Congratulations to Culture and Performance PhD candidate Amira Hassnaoui on her 2022-23 AAUW International Fellowship! This highly competitive fellowship supports women who are not U.S. citizens, pursuing full-time graduate study in the United States who intend to return to their home country to pursue a professional career. Those supported by AAUW scholarships and fellowships include Supreme Court Justices, Government Leaders, First Ladies, Humanitarians, Social Scientists, Academic Leaders and Biomedical Pioneers as well as Leaders in Mathematics and Engineering.
Born and raised in Tunis, Tunisia, Amira Hassnaoui is a PhD candidate in the Department of World Arts and Cultures/Dance at UCLA. Her work aims to demystify trance healing music rituals practiced by Black Tunisians. She incorporates film and photography in her research, and she aspires to create a hybrid project that features a museum exhibition of the material culture of these idioms. She received a M.A. in Popular Culture from Bowling Green State University in 2017, where she was President of the Graduate Student Senate and the Graduate Women’s Caucus.
"The primary subject of my dissertation research is the trance-induced healing music rituals called Stambeli and Banga as practiced among Tunisian Muslims of sub-Saharan heritage. Music is a conduit to crucial premises about race, gender, the identities of ethnic minorities, labor, the status of artists, and orally-inherited musical traditions. I seek to address nascent questions and propose hypotheses about neglected histories of Black Tunisians through their performance practices. Stambeli is not derived from a specific sub-Saharan musical tradition, but rather merges diverse rituals carried to North Africa by enslaved people via caravans. As an adaptive practice, Stambeli became unique to Tunisia. It also evokes the complexities of North African social identity, given that most Tunisian musical traditions are Arab-Andalusian or Turkish-influenced.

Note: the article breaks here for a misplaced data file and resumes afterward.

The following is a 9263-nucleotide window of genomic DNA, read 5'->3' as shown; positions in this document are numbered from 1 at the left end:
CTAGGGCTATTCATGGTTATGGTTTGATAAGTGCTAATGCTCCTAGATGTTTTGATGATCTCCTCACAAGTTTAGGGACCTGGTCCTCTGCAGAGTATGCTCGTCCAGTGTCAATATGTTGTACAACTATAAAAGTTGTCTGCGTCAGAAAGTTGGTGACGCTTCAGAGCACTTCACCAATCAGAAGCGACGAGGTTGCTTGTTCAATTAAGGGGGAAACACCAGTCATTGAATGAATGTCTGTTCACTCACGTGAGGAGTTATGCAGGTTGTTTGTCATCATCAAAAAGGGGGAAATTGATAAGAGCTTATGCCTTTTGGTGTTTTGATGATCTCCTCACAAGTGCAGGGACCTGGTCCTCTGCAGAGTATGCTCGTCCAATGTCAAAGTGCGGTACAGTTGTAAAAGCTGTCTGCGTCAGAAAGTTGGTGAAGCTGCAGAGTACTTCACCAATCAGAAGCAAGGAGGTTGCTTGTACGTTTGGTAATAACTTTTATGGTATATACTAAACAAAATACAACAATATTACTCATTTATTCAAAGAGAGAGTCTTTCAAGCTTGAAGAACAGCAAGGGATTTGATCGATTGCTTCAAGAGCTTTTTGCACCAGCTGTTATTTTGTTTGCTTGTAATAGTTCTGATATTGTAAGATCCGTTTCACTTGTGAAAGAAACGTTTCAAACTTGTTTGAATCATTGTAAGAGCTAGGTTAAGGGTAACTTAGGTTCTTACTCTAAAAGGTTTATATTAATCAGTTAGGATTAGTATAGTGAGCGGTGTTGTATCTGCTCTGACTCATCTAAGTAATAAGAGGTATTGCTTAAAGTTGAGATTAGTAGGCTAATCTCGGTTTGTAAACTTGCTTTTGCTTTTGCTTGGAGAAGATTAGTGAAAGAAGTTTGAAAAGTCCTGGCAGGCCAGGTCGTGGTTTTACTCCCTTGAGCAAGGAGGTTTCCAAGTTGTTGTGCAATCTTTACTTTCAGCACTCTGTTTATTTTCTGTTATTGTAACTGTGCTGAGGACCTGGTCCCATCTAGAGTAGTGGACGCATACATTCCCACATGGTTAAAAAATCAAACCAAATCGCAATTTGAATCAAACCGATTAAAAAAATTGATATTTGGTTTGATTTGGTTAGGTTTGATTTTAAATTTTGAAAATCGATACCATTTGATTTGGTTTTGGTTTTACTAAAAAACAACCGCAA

Working with followers of the local Sufi saint Sidi Marzoug Chouchane, and especially women devotees, I observe and participate in the little-studied performance idiom of Banga important to healing, problem-solving, and social identity. My research evokes the theme of gender as a fundamental component to understand women’s roles in assuring the cohesion and continuation of trance healing practices. While women do not take part in Banga dances nor do they play musical instruments, they provide different yet essential labor crucial for the success of ritual performances in ways I hope to investigate as agentive in its own right. My ethnographies include oral histories, visual artifacts, culture documents, and personal stories. I also ground my work in the valorization of community knowledge through film documentation and photography, and I hope to create museum exhibitions in Tunisia and the United States based upon my research. The goal of this dissertation is to document and increase the visibility of marginalized art forms practiced by Sub-Saharan Tunisians through anthropological discourse."